Bernie Sanders Turns Down Invitation To Address AIPAC Conference

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Bernie is the only candidate to reject speaking for the influential pro-Israel group

Bernie Sanders Turns Down Invitation To Address AIPAC Conference

America’s most influential pro-Israel lobby group, AIPAC is hosting its annual policy conference in Washington next week.

All the presidential candidates were invited and all will be attending, except for one: Democratic presidential candidate, Sen. Bernie Sanders, who also happens to be the only Jewish candidate ever to win a presidential primary.

Mr Sanders said he would be unable to attend because of his campaign schedule.

“I would very much have enjoyed speaking at the AIPAC conference,” Sanders said in a letter released to AIPAC’s President Robert Cohen on Friday.

His decision not to attend happened to follow a petition campaign which was endorsed by Pink Floyd’s Roger Waters, although the Sanders campaign did not say whether it had responded to the petition

Salon reports:

Prominent journalist Max Blumenthal, who specializes in Israel-Palestine, created a petition calling on Sanders to reject AIPAC’s invitation to its conference.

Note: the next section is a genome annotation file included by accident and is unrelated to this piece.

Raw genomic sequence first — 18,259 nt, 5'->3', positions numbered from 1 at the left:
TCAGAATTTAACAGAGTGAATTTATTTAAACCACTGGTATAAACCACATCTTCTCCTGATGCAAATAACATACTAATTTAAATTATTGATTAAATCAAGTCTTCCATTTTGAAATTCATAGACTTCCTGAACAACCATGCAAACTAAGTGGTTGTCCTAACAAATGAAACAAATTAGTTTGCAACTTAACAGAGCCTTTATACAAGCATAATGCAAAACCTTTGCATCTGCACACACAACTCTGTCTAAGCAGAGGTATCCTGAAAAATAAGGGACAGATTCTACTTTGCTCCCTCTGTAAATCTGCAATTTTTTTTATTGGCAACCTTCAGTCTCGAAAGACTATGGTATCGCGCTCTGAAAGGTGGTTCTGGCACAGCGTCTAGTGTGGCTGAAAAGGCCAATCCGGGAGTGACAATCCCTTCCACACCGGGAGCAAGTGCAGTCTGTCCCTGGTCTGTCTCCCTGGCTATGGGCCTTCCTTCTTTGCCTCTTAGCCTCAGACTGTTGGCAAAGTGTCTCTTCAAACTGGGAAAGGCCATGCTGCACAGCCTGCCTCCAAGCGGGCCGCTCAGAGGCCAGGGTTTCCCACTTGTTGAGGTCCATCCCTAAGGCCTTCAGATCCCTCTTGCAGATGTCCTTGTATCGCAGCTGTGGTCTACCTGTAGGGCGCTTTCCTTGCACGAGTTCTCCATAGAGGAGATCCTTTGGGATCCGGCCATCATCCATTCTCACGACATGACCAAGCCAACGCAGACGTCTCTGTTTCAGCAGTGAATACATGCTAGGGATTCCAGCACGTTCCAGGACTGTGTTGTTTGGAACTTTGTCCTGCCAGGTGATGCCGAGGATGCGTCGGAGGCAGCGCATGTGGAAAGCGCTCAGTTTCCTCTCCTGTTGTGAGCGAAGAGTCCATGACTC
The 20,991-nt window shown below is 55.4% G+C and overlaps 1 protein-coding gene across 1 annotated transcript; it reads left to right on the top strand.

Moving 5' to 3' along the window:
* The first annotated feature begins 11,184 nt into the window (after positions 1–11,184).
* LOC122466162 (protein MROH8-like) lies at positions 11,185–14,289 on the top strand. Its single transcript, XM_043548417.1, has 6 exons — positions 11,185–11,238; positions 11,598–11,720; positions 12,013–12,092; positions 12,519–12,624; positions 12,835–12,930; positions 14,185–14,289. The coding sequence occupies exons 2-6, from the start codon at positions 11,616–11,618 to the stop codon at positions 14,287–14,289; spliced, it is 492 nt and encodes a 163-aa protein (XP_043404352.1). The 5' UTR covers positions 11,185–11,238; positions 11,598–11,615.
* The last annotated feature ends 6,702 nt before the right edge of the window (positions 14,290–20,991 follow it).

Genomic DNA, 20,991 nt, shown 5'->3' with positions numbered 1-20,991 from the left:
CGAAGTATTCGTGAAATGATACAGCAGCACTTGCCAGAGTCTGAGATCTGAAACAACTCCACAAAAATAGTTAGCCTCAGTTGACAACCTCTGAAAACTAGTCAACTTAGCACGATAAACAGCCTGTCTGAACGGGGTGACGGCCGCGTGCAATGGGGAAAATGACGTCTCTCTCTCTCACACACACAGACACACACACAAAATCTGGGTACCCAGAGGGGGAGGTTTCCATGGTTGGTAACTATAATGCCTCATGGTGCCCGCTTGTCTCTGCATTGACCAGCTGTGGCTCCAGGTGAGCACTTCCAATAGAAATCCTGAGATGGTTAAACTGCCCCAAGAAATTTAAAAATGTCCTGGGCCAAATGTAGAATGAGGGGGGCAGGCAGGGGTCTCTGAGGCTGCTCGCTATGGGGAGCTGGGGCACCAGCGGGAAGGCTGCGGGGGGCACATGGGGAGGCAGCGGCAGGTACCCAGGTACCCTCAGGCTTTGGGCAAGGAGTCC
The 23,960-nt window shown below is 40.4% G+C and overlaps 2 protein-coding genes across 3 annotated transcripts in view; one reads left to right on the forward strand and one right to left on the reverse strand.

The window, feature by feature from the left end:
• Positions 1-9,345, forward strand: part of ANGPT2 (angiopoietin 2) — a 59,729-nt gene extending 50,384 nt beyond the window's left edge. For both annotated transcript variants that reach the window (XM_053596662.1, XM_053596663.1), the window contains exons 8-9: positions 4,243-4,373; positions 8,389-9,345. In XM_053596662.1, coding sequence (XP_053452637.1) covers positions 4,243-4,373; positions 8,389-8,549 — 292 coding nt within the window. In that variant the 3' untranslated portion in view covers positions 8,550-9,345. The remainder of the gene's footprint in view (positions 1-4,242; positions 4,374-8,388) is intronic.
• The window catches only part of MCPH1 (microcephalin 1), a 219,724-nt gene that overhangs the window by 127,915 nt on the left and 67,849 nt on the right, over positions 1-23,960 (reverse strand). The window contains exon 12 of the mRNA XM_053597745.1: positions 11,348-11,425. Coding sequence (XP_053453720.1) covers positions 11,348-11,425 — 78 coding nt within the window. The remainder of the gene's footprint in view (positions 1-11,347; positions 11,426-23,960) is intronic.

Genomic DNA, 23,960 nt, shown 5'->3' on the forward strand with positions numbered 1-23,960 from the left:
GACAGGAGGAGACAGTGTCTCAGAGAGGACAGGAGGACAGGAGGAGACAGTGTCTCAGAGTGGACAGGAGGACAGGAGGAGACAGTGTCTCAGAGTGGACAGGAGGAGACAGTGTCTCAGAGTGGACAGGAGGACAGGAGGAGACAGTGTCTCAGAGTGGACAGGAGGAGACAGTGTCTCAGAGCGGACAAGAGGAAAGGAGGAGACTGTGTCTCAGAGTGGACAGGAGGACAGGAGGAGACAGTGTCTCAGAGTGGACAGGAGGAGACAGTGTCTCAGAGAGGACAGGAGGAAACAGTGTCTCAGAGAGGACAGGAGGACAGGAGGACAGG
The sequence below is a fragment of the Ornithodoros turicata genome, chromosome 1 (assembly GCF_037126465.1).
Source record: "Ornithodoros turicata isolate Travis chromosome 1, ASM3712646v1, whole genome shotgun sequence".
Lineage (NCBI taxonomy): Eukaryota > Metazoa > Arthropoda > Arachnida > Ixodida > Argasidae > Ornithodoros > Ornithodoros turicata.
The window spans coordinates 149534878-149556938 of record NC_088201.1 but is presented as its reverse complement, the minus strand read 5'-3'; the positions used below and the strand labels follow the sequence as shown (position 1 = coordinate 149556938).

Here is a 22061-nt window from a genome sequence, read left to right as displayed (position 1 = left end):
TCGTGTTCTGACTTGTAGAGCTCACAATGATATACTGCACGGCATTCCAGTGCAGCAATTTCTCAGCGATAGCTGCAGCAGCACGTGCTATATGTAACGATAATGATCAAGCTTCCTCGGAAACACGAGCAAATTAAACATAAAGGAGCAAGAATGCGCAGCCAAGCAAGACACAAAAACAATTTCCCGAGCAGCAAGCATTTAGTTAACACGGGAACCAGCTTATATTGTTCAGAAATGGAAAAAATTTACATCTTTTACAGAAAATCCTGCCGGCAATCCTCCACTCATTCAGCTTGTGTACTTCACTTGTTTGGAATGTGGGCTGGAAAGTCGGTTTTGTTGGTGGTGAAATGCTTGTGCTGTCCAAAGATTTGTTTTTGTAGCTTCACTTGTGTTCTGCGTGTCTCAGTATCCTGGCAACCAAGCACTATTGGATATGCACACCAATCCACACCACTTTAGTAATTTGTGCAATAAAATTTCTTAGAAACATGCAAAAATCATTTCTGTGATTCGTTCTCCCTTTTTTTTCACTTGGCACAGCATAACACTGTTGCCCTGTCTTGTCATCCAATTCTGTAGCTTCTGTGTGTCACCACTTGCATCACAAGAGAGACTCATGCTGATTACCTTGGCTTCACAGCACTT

“As the main arm of the pro-Israel lobby in the United States, AIPAC has sworn to promote the racist, militaristic, and anti-democratic policies of the most right-wing government in Israel’s history,” Blumenthal wrote in a description accompanying the petition. “Its conference this year will feature Islamophobes, anti-immigrant activists, and religious extremists.”

“With his promise to seek a “level playing field” on Israel-Palestine, Bernie does not belong on the same stage as these figures,” Blumenthal added.

As of Friday, the petition had more than 5,000 signatures. Musician Roger Waters, formerly of band Pink Floyd, endorsed it. Waters has established himself as a leading activist on behalf of Palestinian human rights.

The group RootsAction also disseminated the petition, and got an additional 14,000 signatures.

Salon reached out to Blumenthal, who characterized Sanders’ decision as a victory for the Palestinian human rights movement.

He emphasized the importance of garnering almost 20,000 petitions in a brief period of time, “with little media coverage, and on an issue that has been little-discussed in the debates.”

“Regardless of any spin he’s offering, I think Sanders recognized that sharing a stage with bigots at AIPAC and apartheid lobbyists would be anathema to his hardcore base of support,” Blumenthal explained.

“This is a demonstration of the growing grassroots impact of Palestine solidarity and a sign of things to come in the future: self-styled progressive politicians will be punished for supporting Israeli apartheid,” he added.


Niamh Harris
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